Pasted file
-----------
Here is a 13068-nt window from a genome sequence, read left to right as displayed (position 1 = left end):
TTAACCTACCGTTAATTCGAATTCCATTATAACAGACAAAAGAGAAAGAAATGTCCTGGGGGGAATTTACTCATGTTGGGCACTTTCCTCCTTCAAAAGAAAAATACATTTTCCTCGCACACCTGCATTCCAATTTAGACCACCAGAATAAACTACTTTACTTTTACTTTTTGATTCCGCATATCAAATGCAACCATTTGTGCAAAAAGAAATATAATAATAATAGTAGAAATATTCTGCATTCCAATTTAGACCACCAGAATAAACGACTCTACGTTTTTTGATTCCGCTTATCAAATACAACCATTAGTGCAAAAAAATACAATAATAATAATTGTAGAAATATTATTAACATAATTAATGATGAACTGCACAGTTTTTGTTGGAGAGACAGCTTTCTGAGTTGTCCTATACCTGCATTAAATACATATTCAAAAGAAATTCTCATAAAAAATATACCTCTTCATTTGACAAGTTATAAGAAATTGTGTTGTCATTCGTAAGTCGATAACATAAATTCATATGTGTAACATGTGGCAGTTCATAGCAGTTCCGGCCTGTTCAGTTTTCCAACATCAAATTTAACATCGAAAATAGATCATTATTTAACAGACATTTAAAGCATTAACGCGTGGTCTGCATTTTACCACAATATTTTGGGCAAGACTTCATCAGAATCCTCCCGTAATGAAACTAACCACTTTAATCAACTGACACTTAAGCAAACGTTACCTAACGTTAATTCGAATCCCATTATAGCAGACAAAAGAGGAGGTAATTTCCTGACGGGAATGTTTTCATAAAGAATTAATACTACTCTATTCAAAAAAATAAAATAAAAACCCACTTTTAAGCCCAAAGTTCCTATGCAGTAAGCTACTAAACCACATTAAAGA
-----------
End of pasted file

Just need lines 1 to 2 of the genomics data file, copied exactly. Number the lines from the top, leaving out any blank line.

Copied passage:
Here is a 13068-nt window from a genome sequence, read left to right as displayed (position 1 = left end):
TTAACCTACCGTTAATTCGAATTCCATTATAACAGACAAAAGAGAAAGAAATGTCCTGGGGGGAATTTACTCATGTTGGGCACTTTCCTCCTTCAAAAGAAAAATACATTTTCCTCGCACACCTGCATTCCAATTTAGACCACCAGAATAAACTACTTTACTTTTACTTTTTGATTCCGCATATCAAATGCAACCATTTGTGCAAAAAGAAATATAATAATAATAGTAGAAATATTCTGCATTCCAATTTAGACCACCAGAATAAACGACTCTACGTTTTTTGATTCCGCTTATCAAATACAACCATTAGTGCAAAAAAATACAATAATAATAATTGTAGAAATATTATTAACATAATTAATGATGAACTGCACAGTTTTTGTTGGAGAGACAGCTTTCTGAGTTGTCCTATACCTGCATTAAATACATATTCAAAAGAAATTCTCATAAAAAATATACCTCTTCATTTGACAAGTTATAAGAAATTGTGTTGTCATTCGTAAGTCGATAACATAAATTCATATGTGTAACATGTGGCAGTTCATAGCAGTTCCGGCCTGTTCAGTTTTCCAACATCAAATTTAACATCGAAAATAGATCATTATTTAACAGACATTTAAAGCATTAACGCGTGGTCTGCATTTTACCACAATATTTTGGGCAAGACTTCATCAGAATCCTCCCGTAATGAAACTAACCACTTTAATCAACTGACACTTAAGCAAACGTTACCTAACGTTAATTCGAATCCCATTATAGCAGACAAAAGAGGAGGTAATTTCCTGACGGGAATGTTTTCATAAAGAATTAATACTACTCTATTCAAAAAAATAAAATAAAAACCCACTTTTAAGCCCAAAGTTCCTATGCAGTAAGCTACTAAACCACATTAAAGA